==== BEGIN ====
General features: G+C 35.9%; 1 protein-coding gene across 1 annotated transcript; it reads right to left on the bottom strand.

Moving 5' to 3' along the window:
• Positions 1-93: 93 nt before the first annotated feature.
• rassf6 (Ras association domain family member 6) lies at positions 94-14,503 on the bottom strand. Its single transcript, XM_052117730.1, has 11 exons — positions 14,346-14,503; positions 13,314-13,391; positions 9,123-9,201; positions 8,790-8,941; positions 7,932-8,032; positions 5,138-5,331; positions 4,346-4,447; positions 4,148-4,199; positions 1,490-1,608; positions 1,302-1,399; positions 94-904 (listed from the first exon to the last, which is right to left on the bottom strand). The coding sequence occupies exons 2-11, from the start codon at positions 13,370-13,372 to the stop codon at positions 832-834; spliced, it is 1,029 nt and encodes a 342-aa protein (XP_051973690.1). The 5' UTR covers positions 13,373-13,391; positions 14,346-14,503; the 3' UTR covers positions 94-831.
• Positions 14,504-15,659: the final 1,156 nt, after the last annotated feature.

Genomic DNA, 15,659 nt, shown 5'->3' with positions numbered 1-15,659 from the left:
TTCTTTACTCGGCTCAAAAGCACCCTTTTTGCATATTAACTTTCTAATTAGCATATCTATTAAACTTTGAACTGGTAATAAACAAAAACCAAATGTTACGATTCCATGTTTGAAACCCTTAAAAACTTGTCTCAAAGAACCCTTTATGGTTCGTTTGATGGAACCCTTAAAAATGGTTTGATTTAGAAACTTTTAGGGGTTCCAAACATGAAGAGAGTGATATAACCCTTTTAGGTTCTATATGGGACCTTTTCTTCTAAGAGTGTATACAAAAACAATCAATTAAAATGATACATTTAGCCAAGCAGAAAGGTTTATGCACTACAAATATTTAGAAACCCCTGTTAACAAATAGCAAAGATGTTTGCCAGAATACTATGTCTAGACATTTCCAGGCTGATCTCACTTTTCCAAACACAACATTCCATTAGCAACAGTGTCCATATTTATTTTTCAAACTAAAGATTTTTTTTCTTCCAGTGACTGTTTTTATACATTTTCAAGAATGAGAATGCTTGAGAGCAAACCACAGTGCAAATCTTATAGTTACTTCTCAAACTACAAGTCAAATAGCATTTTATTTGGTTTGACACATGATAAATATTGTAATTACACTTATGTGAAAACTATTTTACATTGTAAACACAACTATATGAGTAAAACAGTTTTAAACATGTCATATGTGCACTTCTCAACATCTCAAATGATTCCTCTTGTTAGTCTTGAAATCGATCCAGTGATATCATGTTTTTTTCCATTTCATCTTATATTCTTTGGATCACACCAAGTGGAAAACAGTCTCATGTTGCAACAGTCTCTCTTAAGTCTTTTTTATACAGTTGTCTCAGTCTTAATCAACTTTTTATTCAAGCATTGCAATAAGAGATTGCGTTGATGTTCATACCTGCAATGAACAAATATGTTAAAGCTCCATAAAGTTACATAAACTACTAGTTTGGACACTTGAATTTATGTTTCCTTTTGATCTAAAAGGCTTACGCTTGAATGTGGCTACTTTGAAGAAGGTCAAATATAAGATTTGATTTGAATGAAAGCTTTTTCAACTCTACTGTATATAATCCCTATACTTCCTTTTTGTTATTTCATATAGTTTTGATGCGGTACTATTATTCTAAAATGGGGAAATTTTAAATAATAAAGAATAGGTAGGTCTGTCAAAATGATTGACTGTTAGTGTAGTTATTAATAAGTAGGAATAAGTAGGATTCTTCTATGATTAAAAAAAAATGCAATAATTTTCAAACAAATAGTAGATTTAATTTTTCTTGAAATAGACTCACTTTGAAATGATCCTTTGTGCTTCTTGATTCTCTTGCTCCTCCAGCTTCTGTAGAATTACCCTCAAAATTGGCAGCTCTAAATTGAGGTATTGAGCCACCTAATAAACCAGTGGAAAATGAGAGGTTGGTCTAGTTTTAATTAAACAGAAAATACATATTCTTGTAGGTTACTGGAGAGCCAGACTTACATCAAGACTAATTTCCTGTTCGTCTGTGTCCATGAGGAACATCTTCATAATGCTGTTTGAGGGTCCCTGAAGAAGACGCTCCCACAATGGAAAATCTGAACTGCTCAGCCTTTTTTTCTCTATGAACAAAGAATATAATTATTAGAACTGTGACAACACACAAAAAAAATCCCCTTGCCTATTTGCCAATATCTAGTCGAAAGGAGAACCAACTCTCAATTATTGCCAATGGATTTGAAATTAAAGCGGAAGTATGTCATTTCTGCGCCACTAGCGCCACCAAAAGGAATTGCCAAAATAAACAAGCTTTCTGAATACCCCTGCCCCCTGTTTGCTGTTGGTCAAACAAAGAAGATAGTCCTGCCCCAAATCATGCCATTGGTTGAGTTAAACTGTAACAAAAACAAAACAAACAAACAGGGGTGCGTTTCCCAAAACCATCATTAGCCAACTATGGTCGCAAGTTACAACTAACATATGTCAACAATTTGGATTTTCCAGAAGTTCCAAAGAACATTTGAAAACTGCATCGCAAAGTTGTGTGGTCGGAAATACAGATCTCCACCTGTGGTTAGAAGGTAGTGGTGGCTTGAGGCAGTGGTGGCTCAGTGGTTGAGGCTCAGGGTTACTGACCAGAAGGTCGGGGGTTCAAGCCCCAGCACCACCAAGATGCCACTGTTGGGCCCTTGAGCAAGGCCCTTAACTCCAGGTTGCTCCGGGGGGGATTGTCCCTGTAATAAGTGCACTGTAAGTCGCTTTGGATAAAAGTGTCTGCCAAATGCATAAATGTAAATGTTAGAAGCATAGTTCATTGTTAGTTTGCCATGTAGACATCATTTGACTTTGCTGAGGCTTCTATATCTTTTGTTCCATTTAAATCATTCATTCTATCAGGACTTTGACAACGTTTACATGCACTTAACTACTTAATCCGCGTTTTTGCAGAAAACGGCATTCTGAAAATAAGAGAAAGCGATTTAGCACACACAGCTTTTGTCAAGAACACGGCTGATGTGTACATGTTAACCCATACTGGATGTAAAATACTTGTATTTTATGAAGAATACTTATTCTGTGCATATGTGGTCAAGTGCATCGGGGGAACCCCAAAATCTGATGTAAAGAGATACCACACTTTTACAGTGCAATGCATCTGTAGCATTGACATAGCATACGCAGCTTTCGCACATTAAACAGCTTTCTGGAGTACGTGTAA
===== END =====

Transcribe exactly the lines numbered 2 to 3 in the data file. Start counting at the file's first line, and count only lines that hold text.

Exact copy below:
Moving 5' to 3' along the window:
• Positions 1-93: 93 nt before the first annotated feature.